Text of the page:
(I'm running out of synonyms for 'fantastic' here, by now you should get the idea).


2. History and Politics

Peaky Blinders takes place in 20th century post WWI Britain. Through its well established range of characters the show continuously tackles socio-political topics such as Women's Rights, Feminism, Communism and Religion during the post-war era, with the major season plot-lines focusing on major violent political organisations of the time such as the IRA, the Russians and the Italian Mob.
We are given an accurate large scale reproduction of Industrial Birmingham and a truthful depiction of life at home and the workplace, including the effects of drug-use and PTSD.

The show also comments on certain mind-sets of the period specifically those towards women, poc, jews and the LGBTQ+ community. The fact they are brought up in the dialogue every now and then proves the writers aren't simply glossing over these discriminating issues, they continuously remind us that they impact the characters through-out their whole lives and not just for an episode or two.

This focus on Historical events and key individuals makes Peaky Blinders all the more fascinating as we go deeper into the story-line.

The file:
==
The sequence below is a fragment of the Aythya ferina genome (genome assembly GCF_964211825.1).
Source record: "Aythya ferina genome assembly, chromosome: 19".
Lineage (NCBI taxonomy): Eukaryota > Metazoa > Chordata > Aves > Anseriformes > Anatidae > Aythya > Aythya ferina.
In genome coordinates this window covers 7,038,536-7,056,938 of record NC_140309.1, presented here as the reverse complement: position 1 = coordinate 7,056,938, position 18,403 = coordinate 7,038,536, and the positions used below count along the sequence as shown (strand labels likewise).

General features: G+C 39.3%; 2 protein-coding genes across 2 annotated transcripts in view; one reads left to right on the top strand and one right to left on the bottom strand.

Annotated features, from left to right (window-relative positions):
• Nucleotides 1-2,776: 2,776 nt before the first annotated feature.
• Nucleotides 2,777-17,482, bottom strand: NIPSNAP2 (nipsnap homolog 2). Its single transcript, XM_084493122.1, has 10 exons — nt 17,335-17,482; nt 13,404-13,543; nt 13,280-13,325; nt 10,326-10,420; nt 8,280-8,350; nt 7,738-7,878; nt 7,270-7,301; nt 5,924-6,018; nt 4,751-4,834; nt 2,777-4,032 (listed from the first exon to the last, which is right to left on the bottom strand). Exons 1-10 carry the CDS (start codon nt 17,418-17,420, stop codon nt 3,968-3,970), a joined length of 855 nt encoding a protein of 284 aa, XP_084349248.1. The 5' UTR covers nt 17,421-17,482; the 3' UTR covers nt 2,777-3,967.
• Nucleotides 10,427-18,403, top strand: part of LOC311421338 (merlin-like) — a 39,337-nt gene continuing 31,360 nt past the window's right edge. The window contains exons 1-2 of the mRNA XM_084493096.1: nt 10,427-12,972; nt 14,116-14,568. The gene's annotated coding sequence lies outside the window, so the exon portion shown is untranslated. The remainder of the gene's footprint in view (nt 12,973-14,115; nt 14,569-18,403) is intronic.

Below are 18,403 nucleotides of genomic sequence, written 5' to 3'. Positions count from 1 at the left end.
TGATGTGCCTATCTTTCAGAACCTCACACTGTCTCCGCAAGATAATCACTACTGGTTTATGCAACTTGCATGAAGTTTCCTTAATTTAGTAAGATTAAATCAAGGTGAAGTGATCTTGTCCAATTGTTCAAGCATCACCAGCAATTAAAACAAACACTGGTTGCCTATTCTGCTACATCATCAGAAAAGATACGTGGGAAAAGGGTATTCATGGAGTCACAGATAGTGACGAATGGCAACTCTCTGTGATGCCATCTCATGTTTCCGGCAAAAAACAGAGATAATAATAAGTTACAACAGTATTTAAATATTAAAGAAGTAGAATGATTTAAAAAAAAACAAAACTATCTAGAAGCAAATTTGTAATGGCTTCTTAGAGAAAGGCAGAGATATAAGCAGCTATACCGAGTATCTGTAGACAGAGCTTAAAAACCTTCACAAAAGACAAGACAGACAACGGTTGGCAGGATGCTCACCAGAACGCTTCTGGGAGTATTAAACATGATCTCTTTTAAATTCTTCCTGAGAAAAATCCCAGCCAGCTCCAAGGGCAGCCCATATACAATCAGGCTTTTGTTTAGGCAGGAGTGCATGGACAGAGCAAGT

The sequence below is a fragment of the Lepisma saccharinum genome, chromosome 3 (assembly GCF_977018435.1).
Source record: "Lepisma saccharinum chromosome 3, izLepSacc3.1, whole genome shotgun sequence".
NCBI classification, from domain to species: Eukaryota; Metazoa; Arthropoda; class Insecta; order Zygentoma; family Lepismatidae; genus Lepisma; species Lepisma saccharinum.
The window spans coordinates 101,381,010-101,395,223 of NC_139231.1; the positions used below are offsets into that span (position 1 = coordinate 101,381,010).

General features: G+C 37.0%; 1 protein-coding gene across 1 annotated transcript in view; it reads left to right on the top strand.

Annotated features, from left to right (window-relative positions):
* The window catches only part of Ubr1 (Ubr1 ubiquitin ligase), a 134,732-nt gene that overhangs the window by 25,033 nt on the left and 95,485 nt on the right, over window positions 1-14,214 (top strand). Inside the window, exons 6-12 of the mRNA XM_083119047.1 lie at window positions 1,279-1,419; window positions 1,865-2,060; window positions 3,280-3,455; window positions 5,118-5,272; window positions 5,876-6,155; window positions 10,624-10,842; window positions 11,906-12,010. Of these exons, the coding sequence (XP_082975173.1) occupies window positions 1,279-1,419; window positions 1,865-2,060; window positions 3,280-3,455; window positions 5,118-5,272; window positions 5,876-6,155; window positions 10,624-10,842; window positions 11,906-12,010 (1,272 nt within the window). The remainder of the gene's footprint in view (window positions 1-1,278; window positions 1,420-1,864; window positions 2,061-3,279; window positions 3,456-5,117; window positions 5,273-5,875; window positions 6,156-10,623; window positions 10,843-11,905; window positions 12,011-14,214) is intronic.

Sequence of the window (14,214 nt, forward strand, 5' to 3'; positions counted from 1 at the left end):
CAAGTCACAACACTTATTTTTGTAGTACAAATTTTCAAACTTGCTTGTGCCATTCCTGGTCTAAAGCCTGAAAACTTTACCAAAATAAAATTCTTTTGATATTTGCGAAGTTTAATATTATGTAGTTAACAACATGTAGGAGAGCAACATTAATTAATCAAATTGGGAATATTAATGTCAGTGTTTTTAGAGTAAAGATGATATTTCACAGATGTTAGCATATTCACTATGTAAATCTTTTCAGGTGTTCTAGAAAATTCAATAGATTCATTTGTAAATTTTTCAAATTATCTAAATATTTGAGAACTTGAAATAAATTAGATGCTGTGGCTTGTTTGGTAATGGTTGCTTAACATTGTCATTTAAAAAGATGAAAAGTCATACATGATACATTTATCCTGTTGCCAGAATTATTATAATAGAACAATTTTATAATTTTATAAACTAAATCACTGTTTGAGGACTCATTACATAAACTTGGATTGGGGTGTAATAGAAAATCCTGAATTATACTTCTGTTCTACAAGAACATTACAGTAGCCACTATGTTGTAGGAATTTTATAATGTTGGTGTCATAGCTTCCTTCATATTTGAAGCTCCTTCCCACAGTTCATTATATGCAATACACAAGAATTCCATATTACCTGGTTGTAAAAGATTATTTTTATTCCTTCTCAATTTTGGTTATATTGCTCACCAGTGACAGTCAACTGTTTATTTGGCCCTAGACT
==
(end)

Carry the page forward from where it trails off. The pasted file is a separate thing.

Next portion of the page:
3. Cinematography and visual story-telling

One of the reasons why I love Peaky Blinders so much is because of how they approach visual story-telling. Their use of insert shots and no-dialogue sequences speaks volumes: a lot of value is given to little moments which are so often brushed aside in other productions, big and small. A bath scene, a cigarette break, getting dressed, looking out of a window, staring into space, writing a letter, looking at a photograph, walking down the street... All these moments help establish the characters and play a part in the story. They allow for breathing space and enable each scene to flow seamlessly into the next, pulling the audience deeper in as there is no need to question an editing mistake or a plot-hole. It gives us the sense that these are real characters who do mundane things which are not directly connected to the central plot of the episode; these small everyday actions are part of their life. It makes it more believable.

There are heavy-dialogue scenes in the show but you can always expect several artistic sequences which place Peaky Blinders in the high-end television spectrum. Every episode is like a film. The quality of the production is reflected in these beautifully edited sequences, whether it's a long tracking shot, a perfectly symmetrical establishing shot or a close-up insert- it's all very aesthetically pleasing.


I could go on and on about this production. We could dive in to the themes of each season or the motifs in each episode. We could do character studies, relationship analysis. We could discuss all the little Historical and Political elements and how they impact each character, we could even do a step-by-step analysis of the characters' costumes through the timeline - proof once more of the amount of work which goes into Peaky Blinders.

Unfortunately we now have to wait until 2019 for season 5, but taking into account how good season 4 was (and the iMDB ratings) I think it's safe to say that it'll worth the wait.

Have you watched Peaky Blinders? What are your hopes for season 5? Who are your favourite characters?

Holly x